Scientific fight over Darwinian evolution goes public

Science
by Dick Peterson
Posted 10/31/14, 10:15 am

Doubts about the adequacy of modern evolutionary theory to explain how living organisms change over time have increased in recent years, but mostly behind lab doors and among like-minded scientists. An Oct. 8 article in the weekly science journal Nature dares to raise the question publicly: “Does evolutionary theory need a rethink?”

At issue is a division over fundamentals. Biological processes that for standard evolutionary theorists are outcomes of evolution are also causes of evolution, say those who urge a rethink.

Such struggles are nothing new to molecular biologist and author Jonathan Wells, who in 1980 overheard “a prominent Ivy League biologist say that all the basic features of living cells had been discovered; we just need to fill in the details.” Wells cites the several cell structures discovered since 1980 to cast doubt on the notion that a DNA to RNA to protein process alone determines the basic features of living cells and the multi-cellular organisms they compose: “[It is not true that] Darwinian evolution is a settled scientific fact.”

But evolutionary biologists are so deeply invested in Darwinian evolution that they refuse to consider other explanations for the life processes they observe.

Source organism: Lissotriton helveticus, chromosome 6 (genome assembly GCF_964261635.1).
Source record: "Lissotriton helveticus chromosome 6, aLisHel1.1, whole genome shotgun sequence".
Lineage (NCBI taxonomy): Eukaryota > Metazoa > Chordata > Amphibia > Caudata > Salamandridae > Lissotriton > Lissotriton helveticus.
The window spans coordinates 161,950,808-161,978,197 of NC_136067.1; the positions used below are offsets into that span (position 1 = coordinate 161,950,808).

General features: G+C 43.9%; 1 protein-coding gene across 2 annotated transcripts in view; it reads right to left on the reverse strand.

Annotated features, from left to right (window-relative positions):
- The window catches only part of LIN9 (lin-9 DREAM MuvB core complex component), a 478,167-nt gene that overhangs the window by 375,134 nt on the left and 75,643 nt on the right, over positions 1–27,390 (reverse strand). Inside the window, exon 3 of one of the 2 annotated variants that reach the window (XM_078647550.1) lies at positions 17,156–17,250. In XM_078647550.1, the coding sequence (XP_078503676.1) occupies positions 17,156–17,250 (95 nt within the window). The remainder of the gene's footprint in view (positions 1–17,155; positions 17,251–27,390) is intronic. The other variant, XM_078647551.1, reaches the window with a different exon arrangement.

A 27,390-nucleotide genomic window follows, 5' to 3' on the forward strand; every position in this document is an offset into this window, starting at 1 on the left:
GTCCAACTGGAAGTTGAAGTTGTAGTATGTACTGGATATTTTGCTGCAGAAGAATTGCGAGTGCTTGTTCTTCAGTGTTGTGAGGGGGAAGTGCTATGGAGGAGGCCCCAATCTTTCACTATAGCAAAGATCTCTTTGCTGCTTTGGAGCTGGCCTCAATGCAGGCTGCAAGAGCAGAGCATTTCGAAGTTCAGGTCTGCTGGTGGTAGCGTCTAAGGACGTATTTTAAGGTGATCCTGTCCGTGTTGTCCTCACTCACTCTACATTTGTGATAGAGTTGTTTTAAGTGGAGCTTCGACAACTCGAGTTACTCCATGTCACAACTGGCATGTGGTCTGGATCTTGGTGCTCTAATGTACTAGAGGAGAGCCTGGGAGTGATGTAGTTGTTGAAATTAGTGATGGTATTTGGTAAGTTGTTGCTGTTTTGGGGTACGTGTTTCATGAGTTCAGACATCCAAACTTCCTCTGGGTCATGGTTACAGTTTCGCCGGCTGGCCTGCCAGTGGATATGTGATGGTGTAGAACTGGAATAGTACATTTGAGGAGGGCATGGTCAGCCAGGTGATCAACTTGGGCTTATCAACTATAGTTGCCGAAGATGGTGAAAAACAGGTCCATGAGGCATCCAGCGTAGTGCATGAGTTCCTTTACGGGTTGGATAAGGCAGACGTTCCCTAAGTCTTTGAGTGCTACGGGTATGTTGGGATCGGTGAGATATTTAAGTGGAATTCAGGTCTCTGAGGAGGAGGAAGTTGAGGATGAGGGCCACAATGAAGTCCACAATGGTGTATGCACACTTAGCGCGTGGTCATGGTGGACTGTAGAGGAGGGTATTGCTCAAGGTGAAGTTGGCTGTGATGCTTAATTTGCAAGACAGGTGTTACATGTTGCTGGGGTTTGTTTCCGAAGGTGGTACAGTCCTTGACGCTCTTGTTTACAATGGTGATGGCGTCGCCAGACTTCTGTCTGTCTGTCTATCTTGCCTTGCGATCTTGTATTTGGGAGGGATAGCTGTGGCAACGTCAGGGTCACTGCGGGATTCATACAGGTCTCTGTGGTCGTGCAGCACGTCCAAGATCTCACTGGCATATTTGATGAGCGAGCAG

So why do they turn a blind eye? Kevin Laland, professor of behavioral and evolutionary biology at the University of St. Andrews, speculates that evolutionary biologists, haunted by the specter of intelligent design, may wish to present a united front to those “hostile to science.” Some may even fear loss of funding and recognition. He notes in the Nature article that scientists who stray from the dogma of standard evolutionary theory often evoke an angry reaction among evolutionary biologists, driving vital discussions into a fog of animosity.

That scientists would self-censor and marginalize colleagues bodes poorly for the present state of scientific research. But the Nature article did ask the question, and as more questions are asked, it may open an opportunity for those with a different explanation for the origin of life and how living organisms change over time.

Dick Peterson

Dick lives in Summerville, S.C., is a former newspaper reporter and editor, and is now a freelance writer and caregiver for his wife with multiple sclerosis.

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